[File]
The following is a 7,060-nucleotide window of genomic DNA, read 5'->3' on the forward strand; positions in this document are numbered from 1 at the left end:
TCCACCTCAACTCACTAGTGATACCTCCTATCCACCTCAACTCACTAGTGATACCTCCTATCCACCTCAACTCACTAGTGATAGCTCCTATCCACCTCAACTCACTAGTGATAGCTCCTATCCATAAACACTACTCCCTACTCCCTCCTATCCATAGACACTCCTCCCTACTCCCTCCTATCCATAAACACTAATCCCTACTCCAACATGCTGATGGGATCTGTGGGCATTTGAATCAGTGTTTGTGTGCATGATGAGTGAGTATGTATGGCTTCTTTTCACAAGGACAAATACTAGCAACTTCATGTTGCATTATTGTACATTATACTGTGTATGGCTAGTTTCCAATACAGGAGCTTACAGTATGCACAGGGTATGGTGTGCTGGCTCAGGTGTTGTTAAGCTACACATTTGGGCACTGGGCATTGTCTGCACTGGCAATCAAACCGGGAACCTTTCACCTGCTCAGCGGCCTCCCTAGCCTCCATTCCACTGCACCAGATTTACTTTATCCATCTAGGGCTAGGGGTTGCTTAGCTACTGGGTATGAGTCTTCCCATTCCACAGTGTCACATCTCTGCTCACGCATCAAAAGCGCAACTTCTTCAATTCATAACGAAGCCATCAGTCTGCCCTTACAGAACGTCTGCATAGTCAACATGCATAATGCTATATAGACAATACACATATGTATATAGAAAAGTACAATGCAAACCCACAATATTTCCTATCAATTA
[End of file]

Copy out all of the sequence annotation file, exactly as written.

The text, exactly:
The following is a 7,060-nucleotide window of genomic DNA, read 5'->3' on the forward strand; positions in this document are numbered from 1 at the left end:
TCCACCTCAACTCACTAGTGATACCTCCTATCCACCTCAACTCACTAGTGATACCTCCTATCCACCTCAACTCACTAGTGATAGCTCCTATCCACCTCAACTCACTAGTGATAGCTCCTATCCATAAACACTACTCCCTACTCCCTCCTATCCATAGACACTCCTCCCTACTCCCTCCTATCCATAAACACTAATCCCTACTCCAACATGCTGATGGGATCTGTGGGCATTTGAATCAGTGTTTGTGTGCATGATGAGTGAGTATGTATGGCTTCTTTTCACAAGGACAAATACTAGCAACTTCATGTTGCATTATTGTACATTATACTGTGTATGGCTAGTTTCCAATACAGGAGCTTACAGTATGCACAGGGTATGGTGTGCTGGCTCAGGTGTTGTTAAGCTACACATTTGGGCACTGGGCATTGTCTGCACTGGCAATCAAACCGGGAACCTTTCACCTGCTCAGCGGCCTCCCTAGCCTCCATTCCACTGCACCAGATTTACTTTATCCATCTAGGGCTAGGGGTTGCTTAGCTACTGGGTATGAGTCTTCCCATTCCACAGTGTCACATCTCTGCTCACGCATCAAAAGCGCAACTTCTTCAATTCATAACGAAGCCATCAGTCTGCCCTTACAGAACGTCTGCATAGTCAACATGCATAATGCTATATAGACAATACACATATGTATATAGAAAAGTACAATGCAAACCCACAATATTTCCTATCAATTA